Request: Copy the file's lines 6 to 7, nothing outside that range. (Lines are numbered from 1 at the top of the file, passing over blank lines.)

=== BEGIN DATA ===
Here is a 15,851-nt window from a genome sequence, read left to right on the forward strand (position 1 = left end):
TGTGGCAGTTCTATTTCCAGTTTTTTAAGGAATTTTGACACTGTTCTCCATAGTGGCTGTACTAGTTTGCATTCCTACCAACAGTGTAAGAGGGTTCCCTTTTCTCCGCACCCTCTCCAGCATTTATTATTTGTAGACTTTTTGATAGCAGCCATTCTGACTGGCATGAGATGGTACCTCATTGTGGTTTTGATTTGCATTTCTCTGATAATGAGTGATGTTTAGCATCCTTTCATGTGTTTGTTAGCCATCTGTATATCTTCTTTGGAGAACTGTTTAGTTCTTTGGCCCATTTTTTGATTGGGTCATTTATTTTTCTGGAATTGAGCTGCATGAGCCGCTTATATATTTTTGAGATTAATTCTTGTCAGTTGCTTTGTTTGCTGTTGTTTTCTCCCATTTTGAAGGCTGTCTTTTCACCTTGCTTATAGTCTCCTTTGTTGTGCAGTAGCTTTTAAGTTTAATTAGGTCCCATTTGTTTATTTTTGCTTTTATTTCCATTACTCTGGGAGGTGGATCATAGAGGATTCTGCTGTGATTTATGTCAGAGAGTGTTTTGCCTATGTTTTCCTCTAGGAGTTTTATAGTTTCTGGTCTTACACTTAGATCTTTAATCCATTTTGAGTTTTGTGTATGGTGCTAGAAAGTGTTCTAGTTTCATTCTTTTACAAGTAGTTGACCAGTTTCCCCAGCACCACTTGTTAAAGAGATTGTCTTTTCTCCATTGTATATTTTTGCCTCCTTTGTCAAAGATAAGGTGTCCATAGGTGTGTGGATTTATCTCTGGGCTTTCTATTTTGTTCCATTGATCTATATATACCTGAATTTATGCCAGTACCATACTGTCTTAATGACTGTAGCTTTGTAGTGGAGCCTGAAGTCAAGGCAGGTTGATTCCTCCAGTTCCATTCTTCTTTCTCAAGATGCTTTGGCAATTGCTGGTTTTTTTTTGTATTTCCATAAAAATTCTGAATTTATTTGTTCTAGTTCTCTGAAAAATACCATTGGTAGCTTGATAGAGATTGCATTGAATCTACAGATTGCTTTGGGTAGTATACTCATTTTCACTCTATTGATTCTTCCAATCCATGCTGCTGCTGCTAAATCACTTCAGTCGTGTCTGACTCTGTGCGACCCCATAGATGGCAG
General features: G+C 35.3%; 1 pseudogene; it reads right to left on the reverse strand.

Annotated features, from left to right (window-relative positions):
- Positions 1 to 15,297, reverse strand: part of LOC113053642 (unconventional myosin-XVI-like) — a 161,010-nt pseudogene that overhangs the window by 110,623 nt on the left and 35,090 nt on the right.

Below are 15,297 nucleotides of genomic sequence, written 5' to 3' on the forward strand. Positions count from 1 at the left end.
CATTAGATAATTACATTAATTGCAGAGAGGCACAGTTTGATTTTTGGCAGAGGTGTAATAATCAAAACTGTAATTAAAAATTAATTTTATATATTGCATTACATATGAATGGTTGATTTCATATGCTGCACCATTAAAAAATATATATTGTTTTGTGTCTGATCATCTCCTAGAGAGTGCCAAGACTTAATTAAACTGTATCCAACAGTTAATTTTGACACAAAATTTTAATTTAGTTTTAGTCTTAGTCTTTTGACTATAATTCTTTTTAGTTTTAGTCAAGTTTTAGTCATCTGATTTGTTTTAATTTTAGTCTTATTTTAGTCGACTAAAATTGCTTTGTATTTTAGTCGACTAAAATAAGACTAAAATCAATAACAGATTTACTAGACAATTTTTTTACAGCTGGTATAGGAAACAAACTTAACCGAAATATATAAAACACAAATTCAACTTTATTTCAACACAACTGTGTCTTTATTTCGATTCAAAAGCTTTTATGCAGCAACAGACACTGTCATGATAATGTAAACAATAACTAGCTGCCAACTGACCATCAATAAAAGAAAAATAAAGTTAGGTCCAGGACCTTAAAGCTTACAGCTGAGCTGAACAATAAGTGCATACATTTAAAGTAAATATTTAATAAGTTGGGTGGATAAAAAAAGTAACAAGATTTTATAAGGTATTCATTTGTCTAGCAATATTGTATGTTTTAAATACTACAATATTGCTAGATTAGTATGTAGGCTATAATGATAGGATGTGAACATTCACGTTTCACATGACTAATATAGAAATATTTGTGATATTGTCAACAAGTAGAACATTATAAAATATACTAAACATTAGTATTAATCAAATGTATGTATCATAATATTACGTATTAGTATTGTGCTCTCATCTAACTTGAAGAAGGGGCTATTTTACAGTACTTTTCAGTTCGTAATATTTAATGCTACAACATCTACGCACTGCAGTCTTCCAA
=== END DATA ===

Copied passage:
Below are 15,297 nucleotides of genomic sequence, written 5' to 3' on the forward strand. Positions count from 1 at the left end.
CATTAGATAATTACATTAATTGCAGAGAGGCACAGTTTGATTTTTGGCAGAGGTGTAATAATCAAAACTGTAATTAAAAATTAATTTTATATATTGCATTACATATGAATGGTTGATTTCATATGCTGCACCATTAAAAAATATATATTGTTTTGTGTCTGATCATCTCCTAGAGAGTGCCAAGACTTAATTAAACTGTATCCAACAGTTAATTTTGACACAAAATTTTAATTTAGTTTTAGTCTTAGTCTTTTGACTATAATTCTTTTTAGTTTTAGTCAAGTTTTAGTCATCTGATTTGTTTTAATTTTAGTCTTATTTTAGTCGACTAAAATTGCTTTGTATTTTAGTCGACTAAAATAAGACTAAAATCAATAACAGATTTACTAGACAATTTTTTTACAGCTGGTATAGGAAACAAACTTAACCGAAATATATAAAACACAAATTCAACTTTATTTCAACACAACTGTGTCTTTATTTCGATTCAAAAGCTTTTATGCAGCAACAGACACTGTCATGATAATGTAAACAATAACTAGCTGCCAACTGACCATCAATAAAAGAAAAATAAAGTTAGGTCCAGGACCTTAAAGCTTACAGCTGAGCTGAACAATAAGTGCATACATTTAAAGTAAATATTTAATAAGTTGGGTGGATAAAAAAAGTAACAAGATTTTATAAGGTATTCATTTGTCTAGCAATATTGTATGTTTTAAATACTACAATATTGCTAGATTAGTATGTAGGCTATAATGATAGGATGTGAACATTCACGTTTCACATGACTAATATAGAAATATTTGTGATATTGTCAACAAGTAGAACATTATAAAATATACTAAACATTAGTATTAATCAAATGTATGTATCATAATATTACGTATTAGTATTGTGCTCTCATCTAACTTGAAGAAGGGGCTATTTTACAGTACTTTTCAGTTCGTAATATTTAATGCTACAACATCTACGCACTGCAGTCTTCCAA